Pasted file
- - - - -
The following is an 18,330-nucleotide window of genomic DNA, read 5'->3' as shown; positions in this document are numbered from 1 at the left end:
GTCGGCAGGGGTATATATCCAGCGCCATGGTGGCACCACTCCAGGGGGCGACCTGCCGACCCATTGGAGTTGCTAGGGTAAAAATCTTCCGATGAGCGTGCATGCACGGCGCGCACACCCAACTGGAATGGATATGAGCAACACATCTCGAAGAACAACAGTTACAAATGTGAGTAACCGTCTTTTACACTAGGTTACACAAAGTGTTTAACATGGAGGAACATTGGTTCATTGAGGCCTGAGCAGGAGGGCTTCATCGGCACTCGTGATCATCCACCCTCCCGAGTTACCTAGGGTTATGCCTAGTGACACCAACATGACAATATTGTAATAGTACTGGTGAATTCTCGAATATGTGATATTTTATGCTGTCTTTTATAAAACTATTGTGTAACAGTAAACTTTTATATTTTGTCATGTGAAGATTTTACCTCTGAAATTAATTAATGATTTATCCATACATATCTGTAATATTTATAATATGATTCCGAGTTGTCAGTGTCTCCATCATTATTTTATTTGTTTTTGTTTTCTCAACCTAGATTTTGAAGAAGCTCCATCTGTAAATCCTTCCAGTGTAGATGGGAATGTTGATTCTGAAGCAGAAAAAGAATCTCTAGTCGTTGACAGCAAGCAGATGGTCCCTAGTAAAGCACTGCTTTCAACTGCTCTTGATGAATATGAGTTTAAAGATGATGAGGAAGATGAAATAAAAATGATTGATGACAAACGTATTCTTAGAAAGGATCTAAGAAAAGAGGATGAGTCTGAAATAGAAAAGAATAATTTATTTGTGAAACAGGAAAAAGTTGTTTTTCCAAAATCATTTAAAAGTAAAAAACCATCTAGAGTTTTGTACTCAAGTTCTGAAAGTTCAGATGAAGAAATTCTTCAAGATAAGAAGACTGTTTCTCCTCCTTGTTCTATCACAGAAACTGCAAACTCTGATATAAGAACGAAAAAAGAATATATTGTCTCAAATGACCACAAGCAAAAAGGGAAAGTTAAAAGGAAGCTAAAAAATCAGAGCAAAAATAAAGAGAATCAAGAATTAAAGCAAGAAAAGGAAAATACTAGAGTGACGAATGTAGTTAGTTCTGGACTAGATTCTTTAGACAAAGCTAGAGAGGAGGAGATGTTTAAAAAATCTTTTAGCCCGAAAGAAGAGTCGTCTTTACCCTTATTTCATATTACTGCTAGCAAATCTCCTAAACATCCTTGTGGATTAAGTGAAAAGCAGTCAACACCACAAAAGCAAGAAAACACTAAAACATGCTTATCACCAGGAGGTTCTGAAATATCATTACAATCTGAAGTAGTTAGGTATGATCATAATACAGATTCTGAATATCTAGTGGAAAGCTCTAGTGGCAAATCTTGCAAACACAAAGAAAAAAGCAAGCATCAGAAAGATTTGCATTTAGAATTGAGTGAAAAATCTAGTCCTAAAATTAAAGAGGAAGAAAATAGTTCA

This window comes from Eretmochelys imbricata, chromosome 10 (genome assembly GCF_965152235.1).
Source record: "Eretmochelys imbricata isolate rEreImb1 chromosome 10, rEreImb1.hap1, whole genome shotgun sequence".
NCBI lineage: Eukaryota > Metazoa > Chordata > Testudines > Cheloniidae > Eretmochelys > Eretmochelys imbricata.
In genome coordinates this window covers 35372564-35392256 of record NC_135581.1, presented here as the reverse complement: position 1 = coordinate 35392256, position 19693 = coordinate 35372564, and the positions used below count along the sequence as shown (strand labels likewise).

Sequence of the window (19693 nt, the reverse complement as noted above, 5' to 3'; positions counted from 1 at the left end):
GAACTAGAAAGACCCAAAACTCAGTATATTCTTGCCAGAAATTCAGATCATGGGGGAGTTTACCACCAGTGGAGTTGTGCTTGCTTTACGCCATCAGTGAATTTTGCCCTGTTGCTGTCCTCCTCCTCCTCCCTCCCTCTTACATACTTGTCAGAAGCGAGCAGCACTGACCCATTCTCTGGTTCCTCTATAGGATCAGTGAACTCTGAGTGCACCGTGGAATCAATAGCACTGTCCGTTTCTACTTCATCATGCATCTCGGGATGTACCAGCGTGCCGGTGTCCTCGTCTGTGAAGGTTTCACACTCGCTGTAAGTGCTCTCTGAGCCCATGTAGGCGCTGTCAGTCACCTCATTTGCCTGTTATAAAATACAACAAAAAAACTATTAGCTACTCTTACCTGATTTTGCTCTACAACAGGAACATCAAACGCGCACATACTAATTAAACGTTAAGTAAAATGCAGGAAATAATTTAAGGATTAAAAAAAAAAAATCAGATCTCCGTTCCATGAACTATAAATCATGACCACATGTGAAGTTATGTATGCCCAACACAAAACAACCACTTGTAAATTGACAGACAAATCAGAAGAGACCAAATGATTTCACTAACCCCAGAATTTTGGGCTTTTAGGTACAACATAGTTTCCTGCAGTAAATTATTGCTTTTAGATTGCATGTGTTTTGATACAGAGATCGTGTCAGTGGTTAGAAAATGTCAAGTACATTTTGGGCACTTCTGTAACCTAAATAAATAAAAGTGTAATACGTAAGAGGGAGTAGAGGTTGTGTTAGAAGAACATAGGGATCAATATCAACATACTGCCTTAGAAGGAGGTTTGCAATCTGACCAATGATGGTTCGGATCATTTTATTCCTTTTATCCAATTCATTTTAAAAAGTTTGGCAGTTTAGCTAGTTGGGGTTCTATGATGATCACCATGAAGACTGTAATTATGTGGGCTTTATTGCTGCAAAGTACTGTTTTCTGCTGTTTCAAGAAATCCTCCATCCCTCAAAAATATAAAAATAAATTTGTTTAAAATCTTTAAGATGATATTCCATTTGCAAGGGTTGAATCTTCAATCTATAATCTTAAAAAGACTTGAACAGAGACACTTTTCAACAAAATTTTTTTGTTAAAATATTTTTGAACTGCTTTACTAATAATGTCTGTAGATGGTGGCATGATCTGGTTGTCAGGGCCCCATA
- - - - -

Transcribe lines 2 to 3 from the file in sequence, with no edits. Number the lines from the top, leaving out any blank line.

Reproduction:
GTCGGCAGGGGTATATATCCAGCGCCATGGTGGCACCACTCCAGGGGGCGACCTGCCGACCCATTGGAGTTGCTAGGGTAAAAATCTTCCGATGAGCGTGCATGCACGGCGCGCACACCCAACTGGAATGGATATGAGCAACACATCTCGAAGAACAACAGTTACAAATGTGAGTAACCGTCTTTTACACTAGGTTACACAAAGTGTTTAACATGGAGGAACATTGGTTCATTGAGGCCTGAGCAGGAGGGCTTCATCGGCACTCGTGATCATCCACCCTCCCGAGTTACCTAGGGTTATGCCTAGTGACACCAACATGACAATATTGTAATAGTACTGGTGAATTCTCGAATATGTGATATTTTATGCTGTCTTTTATAAAACTATTGTGTAACAGTAAACTTTTATATTTTGTCATGTGAAGATTTTACCTCTGAAATTAATTAATGATTTATCCATACATATCTGTAATATTTATAATATGATTCCGAGTTGTCAGTGTCTCCATCATTATTTTATTTGTTTTTGTTTTCTCAACCTAGATTTTGAAGAAGCTCCATCTGTAAATCCTTCCAGTGTAGATGGGAATGTTGATTCTGAAGCAGAAAAAGAATCTCTAGTCGTTGACAGCAAGCAGATGGTCCCTAGTAAAGCACTGCTTTCAACTGCTCTTGATGAATATGAGTTTAAAGATGATGAGGAAGATGAAATAAAAATGATTGATGACAAACGTATTCTTAGAAAGGATCTAAGAAAAGAGGATGAGTCTGAAATAGAAAAGAATAATTTATTTGTGAAACAGGAAAAAGTTGTTTTTCCAAAATCATTTAAAAGTAAAAAACCATCTAGAGTTTTGTACTCAAGTTCTGAAAGTTCAGATGAAGAAATTCTTCAAGATAAGAAGACTGTTTCTCCTCCTTGTTCTATCACAGAAACTGCAAACTCTGATATAAGAACGAAAAAAGAATATATTGTCTCAAATGACCACAAGCAAAAAGGGAAAGTTAAAAGGAAGCTAAAAAATCAGAGCAAAAATAAAGAGAATCAAGAATTAAAGCAAGAAAAGGAAAATACTAGAGTGACGAATGTAGTTAGTTCTGGACTAGATTCTTTAGACAAAGCTAGAGAGGAGGAGATGTTTAAAAAATCTTTTAGCCCGAAAGAAGAGTCGTCTTTACCCTTATTTCATATTACTGCTAGCAAATCTCCTAAACATCCTTGTGGATTAAGTGAAAAGCAGTCAACACCACAAAAGCAAGAAAACACTAAAACATGCTTATCACCAGGAGGTTCTGAAATATCATTACAATCTGAAGTAGTTAGGTATGATCATAATACAGATTCTGAATATCTAGTGGAAAGCTCTAGTGGCAAATCTTGCAAACACAAAGAAAAAAGCAAGCATCAGAAAGATTTGCATTTAGAATTGAGTGAAAAATCTAGTCCTAAAATTAAAGAGGAAGAAAATAGTTCA

This window comes from Eretmochelys imbricata, chromosome 10 (genome assembly GCF_965152235.1).